Schulberg, a onetime Communist Party member who was ostracized in Hollywood after naming names before the House Un-American Activities Committee in the early 1950s, died of natural causes Wednesday at his home in Westhampton Beach, N.Y., his wife, Betsy, told the Associated Press.
Among his other best-known works are:
* The 1947 novel "The Harder They Fall," a prize-fighting expose that became a 1956 movie, co-written by Schulberg, with Humphrey Bogart in his final role.
* "The Disenchanted," a best-selling 1950 novel loosely based on Schulberg's experience collaborating on a film script with F. Scott Fitzgerald.
* The screenplay for "A Face in the Crowd," director Elia Kazan's 1957 movie about a singing Arkansas drifter (Andy Griffith in his first movie role) who turns into a power-hungry tyrant after becoming an overnight national TV sensation.
Schulberg's resume included being a syndicated newspaper columnist, the first boxing editor at Sports Illustrated and a columnist for Fight Game and other boxing magazines.
He was a lifelong boxing aficionado, and his nonfiction books include "Loser and Still Champion: Muhammad Ali" (1972), "Sparring With Hemingway: And Other Legends of the Fight Game" (1995), a collection of his essays; and "Ringside: A Treasury of Boxing Reportage" (2006).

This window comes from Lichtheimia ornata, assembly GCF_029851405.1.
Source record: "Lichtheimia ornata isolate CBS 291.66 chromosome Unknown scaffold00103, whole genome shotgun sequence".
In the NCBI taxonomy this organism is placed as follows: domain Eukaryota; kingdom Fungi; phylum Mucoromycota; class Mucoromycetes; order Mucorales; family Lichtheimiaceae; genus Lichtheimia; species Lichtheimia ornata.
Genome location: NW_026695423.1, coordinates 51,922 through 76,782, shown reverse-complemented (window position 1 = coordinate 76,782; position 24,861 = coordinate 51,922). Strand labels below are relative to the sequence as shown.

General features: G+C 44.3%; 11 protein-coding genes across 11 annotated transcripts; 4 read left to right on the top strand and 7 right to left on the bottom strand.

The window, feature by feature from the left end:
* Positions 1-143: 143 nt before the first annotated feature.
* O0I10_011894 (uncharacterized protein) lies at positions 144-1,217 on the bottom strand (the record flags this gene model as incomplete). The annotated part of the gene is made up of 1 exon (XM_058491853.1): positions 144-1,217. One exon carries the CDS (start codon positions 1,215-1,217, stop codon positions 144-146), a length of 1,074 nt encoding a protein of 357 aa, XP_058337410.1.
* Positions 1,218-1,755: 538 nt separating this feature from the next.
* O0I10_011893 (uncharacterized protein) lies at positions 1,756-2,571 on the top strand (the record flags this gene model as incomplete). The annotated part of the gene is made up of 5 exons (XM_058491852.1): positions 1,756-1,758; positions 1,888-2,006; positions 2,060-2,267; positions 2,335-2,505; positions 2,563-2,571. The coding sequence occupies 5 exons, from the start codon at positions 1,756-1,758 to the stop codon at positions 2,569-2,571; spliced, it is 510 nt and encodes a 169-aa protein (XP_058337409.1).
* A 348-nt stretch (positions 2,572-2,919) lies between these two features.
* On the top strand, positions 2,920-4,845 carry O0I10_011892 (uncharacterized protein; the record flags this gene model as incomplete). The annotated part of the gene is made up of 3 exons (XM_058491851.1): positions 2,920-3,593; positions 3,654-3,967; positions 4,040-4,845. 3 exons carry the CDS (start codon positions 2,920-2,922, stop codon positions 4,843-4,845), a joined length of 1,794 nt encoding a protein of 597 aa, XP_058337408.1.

But Schulberg's greatest success came with "On the Waterfront." His screenwriting Oscar was one of eight Academy Awards the 1954 film won -- including nods for picture, director (Kazan), supporting actress (Eva Marie Saint) and actor (Marlon Brando).
Schulberg once said, however, that his proudest achievement was as founder and director of the Watts Writers Workshop. Launched in 1965 after the Los Angeles riots of that year, the workshop lasted until 1971 and spawned workshops in other cities.
"I didn't want to just hang back and complain about things," Schulberg later told People magazine. "I thought that we should all do something. I found great poets, great hearts in the ashes of Watts."
The son of B.P. Schulberg, the powerful production chief of Paramount Pictures in the 1920s and early '30s, Budd Schulberg burst onto the literary scene in 1941 at 27 with his first novel, "What Makes Sammy Run?"
A vivid portrait of a brash and amoral young hustler from New York's Lower East Side who connives his way from newspaper copy boy to Hollywood producer, the novel is considered one of the best about Hollywood, and the name of Schulberg's back-stabbing anti-hero, Sammy Glick, has become synonymous with ruthless ambition.
'That horrible book'
Viewed as a savage indictment of the movie business, the novel drew the immediate ire of the Hollywood establishment. As Schulberg once put it: "Overnight, I found myself famous -- and hated."
Movie columnist Hedda Hopper, encountering Schulberg in a Hollywood restaurant, huffed, "How dare you?"
A furious Samuel Goldwyn, for whom Schulberg was then working as a screenwriter, fired him because of "that horrible book."